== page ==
What's That Bug? does not endorse extermination

lime green butterflies in Missouri
December 17, 2009
Can you tell me anything about these beautiful butterflies? I’ve lived in Missouri all of my life and have not seen them before, or since, I took these photos.
Catherine Dukleth
Clarence Cannon Nat’l Wildlife Refuge – Missouri

Puddling Cloudless Sulphurs and Kin

Puddling Cloudless Sulphurs and Kin

Hi Catherine,
We were going to write that Missouri is sure warm this time of year until we realized your photos are dated from September.  The larger butterflies in your awesome photo are Cloudless Sulphurs, Pheobis sennae, a tropical species that flies year round in the southern United States where it has naturalized.  It has also naturalized in Southern California, no doubt due to the cultivation of cassia, the larval food plant.  According to BugGuide, the range is the “Southern United States; often migrates north in late summer/fall, sometimes reaching northern states and southern Ontario (see US distribution map).  Permanent resident in the tropics, occurring south to the tip of South America.
”  The smaller butterflies in your photos are probably members of the genus Colias, but we cannot identify the exact species without a closer view.  Several species, including the Clouded Sulphur and the Orange Sulphur,  fly in your area from spring through fall, and the caterpillars feed on clover and other legumes.  Your photos depict mud puddling or a puddling party where large aggregations of butterflies gather at mud or wet soil to drink.  They obtain nutrients including salts and amino acids from the activity.  Wikipedia has a page on mud puddling.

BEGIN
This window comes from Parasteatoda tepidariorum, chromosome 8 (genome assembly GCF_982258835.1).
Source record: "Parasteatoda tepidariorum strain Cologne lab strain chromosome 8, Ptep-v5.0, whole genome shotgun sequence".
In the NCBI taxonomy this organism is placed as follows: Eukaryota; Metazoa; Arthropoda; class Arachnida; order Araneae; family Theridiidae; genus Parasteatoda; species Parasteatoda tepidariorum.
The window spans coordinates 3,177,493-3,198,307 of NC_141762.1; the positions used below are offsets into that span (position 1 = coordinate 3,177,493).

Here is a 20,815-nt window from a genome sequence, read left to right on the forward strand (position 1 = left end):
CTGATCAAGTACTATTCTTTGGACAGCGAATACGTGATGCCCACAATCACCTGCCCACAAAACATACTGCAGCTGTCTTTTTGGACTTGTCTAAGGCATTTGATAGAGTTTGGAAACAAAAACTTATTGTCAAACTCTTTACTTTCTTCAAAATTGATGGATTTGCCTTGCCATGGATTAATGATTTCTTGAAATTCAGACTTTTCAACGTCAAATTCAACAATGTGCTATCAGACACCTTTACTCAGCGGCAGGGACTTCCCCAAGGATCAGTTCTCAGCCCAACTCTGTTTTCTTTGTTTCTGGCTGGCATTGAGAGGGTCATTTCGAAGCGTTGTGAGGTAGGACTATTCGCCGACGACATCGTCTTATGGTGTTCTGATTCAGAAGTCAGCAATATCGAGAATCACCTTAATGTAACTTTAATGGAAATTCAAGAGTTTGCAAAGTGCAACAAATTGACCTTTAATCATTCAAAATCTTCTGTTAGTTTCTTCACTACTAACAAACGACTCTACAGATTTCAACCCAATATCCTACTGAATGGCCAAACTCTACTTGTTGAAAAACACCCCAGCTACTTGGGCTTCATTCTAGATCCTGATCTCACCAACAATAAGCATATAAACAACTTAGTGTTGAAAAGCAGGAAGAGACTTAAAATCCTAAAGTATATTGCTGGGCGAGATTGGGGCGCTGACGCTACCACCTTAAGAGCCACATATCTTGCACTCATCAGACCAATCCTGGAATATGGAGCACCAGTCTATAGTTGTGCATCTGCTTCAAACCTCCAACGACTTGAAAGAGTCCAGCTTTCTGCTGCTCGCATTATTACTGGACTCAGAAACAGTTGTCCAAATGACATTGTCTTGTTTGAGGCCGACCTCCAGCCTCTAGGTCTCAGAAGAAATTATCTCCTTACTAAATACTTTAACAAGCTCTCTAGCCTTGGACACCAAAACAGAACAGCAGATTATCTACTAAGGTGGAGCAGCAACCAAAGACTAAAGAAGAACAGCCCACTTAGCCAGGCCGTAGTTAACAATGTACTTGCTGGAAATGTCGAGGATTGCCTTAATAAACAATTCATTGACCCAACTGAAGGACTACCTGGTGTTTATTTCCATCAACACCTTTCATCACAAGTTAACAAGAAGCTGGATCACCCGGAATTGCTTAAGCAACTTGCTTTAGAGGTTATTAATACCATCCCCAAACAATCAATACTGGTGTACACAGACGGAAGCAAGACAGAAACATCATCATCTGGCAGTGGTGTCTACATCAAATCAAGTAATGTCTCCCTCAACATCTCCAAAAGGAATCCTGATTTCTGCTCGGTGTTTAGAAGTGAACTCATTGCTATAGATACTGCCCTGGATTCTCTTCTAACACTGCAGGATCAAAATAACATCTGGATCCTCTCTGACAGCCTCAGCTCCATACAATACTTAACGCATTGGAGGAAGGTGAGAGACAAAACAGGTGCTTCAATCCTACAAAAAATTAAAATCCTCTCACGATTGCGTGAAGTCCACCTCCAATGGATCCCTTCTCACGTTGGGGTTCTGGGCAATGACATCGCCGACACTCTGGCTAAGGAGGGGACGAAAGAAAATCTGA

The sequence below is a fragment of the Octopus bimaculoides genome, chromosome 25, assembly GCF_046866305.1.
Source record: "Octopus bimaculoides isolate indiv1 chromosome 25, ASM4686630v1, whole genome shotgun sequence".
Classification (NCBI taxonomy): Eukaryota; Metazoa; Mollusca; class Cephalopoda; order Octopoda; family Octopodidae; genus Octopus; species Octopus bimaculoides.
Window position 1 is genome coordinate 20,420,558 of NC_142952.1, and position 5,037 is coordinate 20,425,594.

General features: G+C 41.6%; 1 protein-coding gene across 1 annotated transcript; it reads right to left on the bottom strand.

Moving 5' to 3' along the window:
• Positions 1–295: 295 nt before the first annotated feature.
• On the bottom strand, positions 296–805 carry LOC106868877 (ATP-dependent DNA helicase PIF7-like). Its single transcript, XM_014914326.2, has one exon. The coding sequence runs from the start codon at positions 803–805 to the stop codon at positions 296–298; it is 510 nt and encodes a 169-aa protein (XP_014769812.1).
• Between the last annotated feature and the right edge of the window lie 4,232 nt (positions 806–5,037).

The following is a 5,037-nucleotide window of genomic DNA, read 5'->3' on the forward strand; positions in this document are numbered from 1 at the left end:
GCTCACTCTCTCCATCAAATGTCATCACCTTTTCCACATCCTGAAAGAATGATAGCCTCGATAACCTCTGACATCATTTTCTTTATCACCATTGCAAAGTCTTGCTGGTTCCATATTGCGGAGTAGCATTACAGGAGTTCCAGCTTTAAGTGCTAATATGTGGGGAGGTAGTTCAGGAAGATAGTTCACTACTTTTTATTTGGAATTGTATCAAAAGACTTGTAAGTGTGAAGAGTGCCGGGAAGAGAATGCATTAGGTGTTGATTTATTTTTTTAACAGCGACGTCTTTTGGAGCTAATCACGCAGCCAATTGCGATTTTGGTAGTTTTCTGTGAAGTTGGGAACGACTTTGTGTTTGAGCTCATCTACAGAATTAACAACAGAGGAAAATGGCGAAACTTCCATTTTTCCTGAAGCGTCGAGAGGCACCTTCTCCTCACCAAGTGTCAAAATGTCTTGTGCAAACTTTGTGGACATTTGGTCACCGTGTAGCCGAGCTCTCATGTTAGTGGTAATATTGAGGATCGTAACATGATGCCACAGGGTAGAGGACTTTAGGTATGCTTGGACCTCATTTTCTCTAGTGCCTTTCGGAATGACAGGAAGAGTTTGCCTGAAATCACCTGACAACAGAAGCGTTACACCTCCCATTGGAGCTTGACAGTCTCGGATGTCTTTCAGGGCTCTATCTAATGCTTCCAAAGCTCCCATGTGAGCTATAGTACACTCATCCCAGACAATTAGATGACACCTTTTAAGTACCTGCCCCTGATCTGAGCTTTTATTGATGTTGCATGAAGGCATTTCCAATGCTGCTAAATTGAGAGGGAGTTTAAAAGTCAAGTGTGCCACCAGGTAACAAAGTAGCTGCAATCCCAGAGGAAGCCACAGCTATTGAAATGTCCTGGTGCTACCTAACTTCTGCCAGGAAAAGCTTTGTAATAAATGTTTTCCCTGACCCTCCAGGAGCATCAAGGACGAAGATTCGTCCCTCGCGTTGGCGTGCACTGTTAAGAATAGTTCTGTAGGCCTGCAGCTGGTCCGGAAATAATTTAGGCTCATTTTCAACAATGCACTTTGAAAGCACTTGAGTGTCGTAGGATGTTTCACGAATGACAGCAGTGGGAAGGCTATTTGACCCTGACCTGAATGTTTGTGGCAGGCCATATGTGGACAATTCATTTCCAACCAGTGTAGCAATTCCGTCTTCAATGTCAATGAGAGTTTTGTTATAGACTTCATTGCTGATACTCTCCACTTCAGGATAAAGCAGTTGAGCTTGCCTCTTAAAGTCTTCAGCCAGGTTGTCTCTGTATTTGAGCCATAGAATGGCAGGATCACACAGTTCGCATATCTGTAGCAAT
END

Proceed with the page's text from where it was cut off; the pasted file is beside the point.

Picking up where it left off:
Puddling Cloudless Sulphurs and kin

Puddling Cloudless Sulphurs and kin

THANKS!!!!!!!!!!  THAT’S AWESOME!!!  HAVE A GREAT HOLIDAY SEASON!!!
CATH

What's That Bug? does not endorse extermination

2 Responses to Puddling Sulphur Butterflies

  1. Brianna says:

    Most of the smaller ones are clouded sulphurs. They are much smaller and have a wing span of 2 inches. I am currently caring for a clided sulphur that is female, she will be a
    Mommy soon. She is small and eats water with a teaspoon of sugar. This picture you have taken , is were they origanlly fly in large groups close to the ground. If it was warm
    Then they were puddling. Most males do this, the males need the minerals for mating. It seems that they were just resting. Also even though its September they usally fly from
    Early spring to september maybe to December.. You may find a crysalus of these amazingly beautiful creatures, if the butterfly doesnt emerge from the crysalus before winter, it will stay in the cocoon until early spring.if you happen to catch a butterfly of this specie and you cannot get it to feed off of a flower in its food range, mix a small bit of water with a tablespoon of house sugar that you would use and take the butterfly out of were you keep it, and it will feed from the water. Make sure its shallow, for if its deep then its wings will get wet and it may drown.

    -Hope I have helped You

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